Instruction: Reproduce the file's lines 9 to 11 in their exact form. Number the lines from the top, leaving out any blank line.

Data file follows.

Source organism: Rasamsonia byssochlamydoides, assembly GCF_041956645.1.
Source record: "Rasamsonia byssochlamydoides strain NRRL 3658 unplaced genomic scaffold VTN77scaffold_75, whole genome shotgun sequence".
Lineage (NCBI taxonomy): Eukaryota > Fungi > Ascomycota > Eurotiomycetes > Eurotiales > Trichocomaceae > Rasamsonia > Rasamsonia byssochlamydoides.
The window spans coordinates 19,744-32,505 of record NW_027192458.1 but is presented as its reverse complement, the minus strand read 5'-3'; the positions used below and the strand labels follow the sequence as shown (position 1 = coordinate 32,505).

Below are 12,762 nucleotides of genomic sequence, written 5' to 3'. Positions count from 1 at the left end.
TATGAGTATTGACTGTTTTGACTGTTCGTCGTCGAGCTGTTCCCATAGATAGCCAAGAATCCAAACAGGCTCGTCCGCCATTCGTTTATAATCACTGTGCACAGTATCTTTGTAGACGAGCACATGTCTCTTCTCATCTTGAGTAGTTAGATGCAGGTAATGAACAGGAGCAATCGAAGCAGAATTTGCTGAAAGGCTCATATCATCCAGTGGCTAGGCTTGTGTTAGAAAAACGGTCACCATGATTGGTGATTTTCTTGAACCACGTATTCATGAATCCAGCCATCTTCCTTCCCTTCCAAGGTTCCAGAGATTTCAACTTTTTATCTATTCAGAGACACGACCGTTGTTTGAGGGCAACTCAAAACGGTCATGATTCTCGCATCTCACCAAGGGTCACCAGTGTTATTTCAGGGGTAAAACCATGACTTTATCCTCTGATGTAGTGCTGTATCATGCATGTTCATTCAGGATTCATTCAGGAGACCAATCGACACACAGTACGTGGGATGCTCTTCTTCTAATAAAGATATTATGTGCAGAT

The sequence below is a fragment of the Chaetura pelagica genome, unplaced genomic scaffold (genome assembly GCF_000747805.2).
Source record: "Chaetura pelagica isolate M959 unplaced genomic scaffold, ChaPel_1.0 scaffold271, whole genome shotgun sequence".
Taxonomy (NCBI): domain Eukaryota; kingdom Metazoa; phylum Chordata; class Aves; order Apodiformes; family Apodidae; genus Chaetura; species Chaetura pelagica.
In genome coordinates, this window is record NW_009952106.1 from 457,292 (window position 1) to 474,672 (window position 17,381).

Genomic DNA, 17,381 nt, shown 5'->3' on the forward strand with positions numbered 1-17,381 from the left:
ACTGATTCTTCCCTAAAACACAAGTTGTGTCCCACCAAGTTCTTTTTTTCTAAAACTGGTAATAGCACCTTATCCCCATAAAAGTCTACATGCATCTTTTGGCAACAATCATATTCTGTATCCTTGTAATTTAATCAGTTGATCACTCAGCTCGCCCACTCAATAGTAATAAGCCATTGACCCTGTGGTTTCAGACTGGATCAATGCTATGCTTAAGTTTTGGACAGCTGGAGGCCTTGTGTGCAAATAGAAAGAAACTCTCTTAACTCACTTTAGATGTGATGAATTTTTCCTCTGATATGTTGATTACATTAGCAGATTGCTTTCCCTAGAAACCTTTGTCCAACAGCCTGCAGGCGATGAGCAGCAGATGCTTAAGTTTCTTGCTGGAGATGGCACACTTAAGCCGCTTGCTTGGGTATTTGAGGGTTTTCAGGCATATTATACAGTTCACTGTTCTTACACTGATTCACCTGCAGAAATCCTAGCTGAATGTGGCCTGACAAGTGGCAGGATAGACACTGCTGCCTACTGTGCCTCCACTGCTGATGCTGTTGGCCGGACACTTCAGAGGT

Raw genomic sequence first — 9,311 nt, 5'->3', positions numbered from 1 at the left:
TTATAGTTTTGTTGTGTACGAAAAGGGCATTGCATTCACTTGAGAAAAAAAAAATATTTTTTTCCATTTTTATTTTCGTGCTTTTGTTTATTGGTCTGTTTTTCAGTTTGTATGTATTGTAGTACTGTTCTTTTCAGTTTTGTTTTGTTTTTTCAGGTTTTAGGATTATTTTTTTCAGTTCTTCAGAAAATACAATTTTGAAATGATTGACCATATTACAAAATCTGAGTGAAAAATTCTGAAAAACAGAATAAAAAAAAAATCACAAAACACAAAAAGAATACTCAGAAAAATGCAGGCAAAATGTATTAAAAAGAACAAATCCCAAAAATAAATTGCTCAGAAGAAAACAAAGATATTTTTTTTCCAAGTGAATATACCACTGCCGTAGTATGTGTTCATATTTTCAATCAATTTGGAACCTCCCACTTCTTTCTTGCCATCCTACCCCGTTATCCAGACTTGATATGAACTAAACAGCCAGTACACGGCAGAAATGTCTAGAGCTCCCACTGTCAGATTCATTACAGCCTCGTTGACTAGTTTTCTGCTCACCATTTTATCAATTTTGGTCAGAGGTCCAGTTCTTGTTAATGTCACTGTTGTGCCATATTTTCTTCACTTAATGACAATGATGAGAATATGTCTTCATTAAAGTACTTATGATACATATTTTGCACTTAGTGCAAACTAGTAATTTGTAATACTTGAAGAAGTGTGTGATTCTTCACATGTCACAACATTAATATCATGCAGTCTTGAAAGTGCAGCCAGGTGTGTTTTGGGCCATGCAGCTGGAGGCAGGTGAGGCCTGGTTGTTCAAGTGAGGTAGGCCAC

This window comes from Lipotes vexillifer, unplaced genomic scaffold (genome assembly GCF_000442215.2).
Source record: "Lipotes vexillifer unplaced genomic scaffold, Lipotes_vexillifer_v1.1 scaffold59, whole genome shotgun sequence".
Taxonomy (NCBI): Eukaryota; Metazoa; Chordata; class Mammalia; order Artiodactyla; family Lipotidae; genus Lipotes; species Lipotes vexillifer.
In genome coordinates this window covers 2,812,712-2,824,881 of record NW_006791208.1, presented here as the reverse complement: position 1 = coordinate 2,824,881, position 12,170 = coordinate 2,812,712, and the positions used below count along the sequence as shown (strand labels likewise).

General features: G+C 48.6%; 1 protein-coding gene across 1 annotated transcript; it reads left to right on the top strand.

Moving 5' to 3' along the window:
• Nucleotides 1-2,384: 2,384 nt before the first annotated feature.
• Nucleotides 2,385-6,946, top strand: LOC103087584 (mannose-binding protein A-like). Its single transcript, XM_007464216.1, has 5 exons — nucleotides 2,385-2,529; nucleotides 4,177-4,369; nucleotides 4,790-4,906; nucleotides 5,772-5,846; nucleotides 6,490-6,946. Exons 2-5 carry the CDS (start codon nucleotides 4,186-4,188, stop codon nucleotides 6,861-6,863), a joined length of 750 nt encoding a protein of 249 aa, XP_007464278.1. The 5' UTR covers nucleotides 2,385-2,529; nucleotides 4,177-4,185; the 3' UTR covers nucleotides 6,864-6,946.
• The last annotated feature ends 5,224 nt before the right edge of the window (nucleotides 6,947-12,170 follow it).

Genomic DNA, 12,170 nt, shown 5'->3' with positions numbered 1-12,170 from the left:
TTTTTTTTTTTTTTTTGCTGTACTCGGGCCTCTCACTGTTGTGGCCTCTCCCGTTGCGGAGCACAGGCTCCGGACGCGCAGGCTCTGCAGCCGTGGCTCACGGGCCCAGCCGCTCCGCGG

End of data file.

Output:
Taxonomy (NCBI): domain Eukaryota; kingdom Metazoa; phylum Chordata; class Aves; order Apodiformes; family Apodidae; genus Chaetura; species Chaetura pelagica.
In genome coordinates, this window is record NW_009952106.1 from 457,292 (window position 1) to 474,672 (window position 17,381).

Genomic DNA, 17,381 nt, shown 5'->3' on the forward strand with positions numbered 1-17,381 from the left: